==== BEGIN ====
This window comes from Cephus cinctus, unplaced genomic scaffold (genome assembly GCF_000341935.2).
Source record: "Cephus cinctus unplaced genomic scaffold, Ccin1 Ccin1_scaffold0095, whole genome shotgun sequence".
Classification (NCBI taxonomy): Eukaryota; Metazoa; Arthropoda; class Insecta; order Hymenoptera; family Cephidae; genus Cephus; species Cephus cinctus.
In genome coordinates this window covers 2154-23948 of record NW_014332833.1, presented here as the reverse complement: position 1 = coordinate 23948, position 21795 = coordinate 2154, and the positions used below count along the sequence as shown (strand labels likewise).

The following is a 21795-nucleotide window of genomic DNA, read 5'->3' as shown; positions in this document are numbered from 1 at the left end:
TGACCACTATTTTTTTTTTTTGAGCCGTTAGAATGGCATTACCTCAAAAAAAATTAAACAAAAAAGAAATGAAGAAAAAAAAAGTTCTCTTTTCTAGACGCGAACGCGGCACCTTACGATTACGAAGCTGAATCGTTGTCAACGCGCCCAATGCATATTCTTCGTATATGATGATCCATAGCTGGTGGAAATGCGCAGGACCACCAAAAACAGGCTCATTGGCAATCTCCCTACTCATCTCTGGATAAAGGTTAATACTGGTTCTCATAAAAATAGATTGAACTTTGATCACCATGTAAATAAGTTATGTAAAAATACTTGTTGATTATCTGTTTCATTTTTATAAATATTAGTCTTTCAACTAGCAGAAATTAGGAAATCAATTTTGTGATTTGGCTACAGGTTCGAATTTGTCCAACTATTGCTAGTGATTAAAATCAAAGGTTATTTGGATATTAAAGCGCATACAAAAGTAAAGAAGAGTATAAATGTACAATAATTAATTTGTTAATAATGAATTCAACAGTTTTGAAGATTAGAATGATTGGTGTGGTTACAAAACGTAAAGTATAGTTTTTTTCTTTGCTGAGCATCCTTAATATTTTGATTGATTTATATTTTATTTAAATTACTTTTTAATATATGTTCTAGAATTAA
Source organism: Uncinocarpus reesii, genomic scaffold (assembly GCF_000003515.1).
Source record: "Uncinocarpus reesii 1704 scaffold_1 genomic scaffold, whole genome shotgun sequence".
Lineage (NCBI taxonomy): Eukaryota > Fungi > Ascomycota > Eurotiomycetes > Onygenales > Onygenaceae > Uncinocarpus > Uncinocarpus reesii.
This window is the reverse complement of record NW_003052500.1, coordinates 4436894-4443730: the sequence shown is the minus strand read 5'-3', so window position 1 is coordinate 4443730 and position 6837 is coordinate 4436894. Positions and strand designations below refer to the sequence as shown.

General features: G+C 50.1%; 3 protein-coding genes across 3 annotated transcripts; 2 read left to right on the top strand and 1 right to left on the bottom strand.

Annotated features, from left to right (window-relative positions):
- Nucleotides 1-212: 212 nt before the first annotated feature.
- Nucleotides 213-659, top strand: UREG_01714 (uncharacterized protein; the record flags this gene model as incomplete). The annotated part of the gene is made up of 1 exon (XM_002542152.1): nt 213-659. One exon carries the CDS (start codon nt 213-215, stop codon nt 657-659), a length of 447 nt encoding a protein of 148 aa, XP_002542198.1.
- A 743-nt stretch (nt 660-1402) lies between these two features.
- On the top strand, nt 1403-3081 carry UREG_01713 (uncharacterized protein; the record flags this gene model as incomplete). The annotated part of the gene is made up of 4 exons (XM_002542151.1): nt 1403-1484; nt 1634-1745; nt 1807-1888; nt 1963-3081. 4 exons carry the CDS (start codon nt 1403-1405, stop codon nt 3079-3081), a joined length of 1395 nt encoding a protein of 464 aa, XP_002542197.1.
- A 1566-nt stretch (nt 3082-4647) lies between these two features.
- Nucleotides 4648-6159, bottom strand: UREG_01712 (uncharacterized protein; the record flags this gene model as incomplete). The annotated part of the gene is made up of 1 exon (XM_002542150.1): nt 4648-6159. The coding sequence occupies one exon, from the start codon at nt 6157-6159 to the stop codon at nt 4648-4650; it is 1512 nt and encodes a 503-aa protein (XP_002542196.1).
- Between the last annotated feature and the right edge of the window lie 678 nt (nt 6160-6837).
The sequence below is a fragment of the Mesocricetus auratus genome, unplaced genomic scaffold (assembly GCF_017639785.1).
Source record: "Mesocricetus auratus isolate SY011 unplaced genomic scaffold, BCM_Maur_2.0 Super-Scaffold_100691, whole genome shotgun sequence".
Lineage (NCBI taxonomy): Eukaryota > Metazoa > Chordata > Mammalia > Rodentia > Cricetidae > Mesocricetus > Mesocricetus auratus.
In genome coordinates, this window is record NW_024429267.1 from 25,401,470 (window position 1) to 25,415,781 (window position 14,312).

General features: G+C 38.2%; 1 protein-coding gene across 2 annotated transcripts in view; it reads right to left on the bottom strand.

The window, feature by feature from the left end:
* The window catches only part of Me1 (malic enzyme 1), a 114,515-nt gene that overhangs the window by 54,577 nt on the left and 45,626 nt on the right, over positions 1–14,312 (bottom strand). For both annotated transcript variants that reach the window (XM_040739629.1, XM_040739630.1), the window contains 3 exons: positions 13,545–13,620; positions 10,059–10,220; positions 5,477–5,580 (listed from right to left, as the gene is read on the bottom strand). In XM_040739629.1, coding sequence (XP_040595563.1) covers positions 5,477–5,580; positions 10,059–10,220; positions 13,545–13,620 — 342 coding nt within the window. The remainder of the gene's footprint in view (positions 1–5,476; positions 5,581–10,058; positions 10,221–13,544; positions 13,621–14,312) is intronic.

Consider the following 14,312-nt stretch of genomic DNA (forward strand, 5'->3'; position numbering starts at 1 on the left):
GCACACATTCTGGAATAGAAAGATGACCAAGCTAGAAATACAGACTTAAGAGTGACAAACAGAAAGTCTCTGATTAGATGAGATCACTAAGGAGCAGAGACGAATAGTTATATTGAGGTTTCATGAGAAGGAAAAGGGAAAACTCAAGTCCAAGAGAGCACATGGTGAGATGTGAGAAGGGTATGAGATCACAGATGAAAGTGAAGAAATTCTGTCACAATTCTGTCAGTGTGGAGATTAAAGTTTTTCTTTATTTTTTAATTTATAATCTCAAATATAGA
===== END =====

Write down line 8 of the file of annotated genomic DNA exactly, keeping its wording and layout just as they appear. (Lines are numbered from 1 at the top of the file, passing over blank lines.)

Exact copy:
Source record: "Uncinocarpus reesii 1704 scaffold_1 genomic scaffold, whole genome shotgun sequence".